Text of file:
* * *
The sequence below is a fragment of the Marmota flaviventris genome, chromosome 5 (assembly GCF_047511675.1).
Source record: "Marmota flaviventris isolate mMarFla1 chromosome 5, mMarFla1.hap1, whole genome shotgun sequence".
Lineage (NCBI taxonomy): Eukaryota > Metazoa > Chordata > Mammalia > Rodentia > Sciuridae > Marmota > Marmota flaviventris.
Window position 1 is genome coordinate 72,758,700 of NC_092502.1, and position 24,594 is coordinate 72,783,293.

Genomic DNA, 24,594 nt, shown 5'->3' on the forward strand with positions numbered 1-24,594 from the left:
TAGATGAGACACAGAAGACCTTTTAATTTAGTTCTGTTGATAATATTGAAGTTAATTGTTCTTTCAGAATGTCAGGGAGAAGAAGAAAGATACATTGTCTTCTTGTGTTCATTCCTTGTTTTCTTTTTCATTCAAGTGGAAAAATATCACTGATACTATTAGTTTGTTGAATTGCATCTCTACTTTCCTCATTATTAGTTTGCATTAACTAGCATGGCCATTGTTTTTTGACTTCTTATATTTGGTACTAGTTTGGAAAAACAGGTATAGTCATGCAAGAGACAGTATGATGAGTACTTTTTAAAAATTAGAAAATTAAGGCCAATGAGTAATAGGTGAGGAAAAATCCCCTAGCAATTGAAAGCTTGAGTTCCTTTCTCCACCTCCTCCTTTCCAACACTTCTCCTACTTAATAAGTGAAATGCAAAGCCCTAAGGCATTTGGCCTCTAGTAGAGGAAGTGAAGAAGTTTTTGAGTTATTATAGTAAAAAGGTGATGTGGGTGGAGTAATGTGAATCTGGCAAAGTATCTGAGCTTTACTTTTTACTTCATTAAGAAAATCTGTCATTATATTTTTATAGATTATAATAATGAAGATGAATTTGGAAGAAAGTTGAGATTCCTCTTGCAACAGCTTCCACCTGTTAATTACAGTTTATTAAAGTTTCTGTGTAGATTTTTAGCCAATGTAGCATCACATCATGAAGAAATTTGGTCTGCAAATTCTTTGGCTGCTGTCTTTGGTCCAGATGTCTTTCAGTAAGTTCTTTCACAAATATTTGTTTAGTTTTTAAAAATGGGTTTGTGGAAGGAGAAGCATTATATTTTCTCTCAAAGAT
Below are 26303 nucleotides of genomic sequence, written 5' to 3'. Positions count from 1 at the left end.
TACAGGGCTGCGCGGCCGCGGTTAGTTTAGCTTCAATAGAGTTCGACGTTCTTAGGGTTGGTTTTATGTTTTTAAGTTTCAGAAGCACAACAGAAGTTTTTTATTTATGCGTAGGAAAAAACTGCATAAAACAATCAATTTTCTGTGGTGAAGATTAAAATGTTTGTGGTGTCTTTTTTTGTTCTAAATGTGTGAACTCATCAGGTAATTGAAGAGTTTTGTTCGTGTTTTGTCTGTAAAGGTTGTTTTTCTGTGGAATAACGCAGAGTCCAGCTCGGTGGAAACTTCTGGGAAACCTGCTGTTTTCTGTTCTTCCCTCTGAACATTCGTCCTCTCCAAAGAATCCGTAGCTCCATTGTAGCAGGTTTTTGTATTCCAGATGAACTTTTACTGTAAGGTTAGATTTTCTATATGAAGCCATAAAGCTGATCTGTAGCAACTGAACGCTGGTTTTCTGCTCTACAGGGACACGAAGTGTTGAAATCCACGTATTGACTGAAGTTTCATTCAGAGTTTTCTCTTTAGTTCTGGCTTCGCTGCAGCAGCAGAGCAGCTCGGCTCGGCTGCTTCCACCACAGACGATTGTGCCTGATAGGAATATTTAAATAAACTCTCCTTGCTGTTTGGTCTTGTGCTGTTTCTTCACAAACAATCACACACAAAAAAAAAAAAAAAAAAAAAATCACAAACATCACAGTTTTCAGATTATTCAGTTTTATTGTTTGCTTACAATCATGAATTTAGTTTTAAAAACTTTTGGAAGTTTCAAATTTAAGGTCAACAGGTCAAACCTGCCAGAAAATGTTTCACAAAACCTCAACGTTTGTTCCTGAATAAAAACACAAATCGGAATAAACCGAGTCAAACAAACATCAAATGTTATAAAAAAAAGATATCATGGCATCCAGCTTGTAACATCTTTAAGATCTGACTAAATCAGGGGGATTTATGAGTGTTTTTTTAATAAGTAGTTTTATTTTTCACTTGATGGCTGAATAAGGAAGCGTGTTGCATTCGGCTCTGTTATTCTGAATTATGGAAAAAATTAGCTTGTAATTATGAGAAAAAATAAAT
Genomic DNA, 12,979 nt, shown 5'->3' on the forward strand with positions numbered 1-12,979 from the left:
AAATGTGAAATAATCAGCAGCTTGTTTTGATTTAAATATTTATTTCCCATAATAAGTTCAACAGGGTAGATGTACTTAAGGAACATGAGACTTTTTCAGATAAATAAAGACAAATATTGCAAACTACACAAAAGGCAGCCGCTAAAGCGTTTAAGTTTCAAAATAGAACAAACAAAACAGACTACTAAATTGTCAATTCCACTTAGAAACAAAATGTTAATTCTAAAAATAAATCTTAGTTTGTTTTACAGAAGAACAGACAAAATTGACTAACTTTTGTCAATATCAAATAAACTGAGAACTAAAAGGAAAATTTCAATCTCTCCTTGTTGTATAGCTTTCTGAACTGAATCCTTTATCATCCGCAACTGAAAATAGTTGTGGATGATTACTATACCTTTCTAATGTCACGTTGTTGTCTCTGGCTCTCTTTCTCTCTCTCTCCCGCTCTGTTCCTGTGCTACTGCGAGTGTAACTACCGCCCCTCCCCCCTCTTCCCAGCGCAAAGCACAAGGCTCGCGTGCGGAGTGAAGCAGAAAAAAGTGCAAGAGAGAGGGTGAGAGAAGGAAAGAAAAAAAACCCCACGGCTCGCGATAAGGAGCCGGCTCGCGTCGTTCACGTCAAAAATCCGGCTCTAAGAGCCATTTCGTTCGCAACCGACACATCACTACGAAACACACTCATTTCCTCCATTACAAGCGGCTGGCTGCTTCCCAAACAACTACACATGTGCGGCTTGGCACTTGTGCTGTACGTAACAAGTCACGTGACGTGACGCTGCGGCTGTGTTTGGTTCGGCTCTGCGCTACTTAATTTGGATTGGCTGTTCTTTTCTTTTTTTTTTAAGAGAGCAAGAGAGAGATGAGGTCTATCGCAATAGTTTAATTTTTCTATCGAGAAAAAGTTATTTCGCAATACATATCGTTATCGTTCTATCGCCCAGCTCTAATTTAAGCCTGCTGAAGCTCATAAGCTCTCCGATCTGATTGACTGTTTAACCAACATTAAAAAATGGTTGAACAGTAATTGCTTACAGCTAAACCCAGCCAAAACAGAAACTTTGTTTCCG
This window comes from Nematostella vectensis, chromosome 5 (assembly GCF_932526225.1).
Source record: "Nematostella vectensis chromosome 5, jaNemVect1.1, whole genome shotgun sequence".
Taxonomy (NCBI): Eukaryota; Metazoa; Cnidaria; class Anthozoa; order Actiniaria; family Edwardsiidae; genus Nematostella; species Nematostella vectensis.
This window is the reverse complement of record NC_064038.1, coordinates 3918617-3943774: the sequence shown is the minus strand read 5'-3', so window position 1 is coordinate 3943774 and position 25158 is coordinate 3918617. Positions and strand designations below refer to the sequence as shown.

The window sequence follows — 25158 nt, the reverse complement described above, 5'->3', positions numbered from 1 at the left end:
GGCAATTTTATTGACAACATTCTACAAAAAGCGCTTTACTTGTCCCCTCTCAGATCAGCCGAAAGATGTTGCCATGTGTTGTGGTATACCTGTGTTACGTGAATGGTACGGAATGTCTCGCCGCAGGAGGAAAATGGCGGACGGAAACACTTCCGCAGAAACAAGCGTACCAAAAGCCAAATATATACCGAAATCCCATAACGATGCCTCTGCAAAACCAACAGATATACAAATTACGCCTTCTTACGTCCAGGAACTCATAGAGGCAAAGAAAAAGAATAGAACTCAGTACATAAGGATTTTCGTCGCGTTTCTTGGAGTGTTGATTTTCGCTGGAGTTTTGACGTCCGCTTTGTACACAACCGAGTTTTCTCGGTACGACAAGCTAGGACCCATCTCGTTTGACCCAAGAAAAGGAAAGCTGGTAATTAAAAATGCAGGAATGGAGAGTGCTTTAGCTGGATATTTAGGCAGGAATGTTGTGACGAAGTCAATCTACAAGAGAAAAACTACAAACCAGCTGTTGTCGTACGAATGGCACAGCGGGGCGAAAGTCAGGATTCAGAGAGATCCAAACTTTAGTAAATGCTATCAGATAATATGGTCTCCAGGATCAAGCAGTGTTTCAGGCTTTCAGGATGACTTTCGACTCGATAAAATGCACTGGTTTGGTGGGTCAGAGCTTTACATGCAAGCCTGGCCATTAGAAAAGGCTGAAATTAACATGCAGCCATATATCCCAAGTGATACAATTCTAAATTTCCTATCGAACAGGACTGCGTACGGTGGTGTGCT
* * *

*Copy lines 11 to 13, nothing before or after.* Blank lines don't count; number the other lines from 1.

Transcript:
This window comes from Nematostella vectensis, chromosome 5 (assembly GCF_932526225.1).
Source record: "Nematostella vectensis chromosome 5, jaNemVect1.1, whole genome shotgun sequence".
Taxonomy (NCBI): Eukaryota; Metazoa; Cnidaria; class Anthozoa; order Actiniaria; family Edwardsiidae; genus Nematostella; species Nematostella vectensis.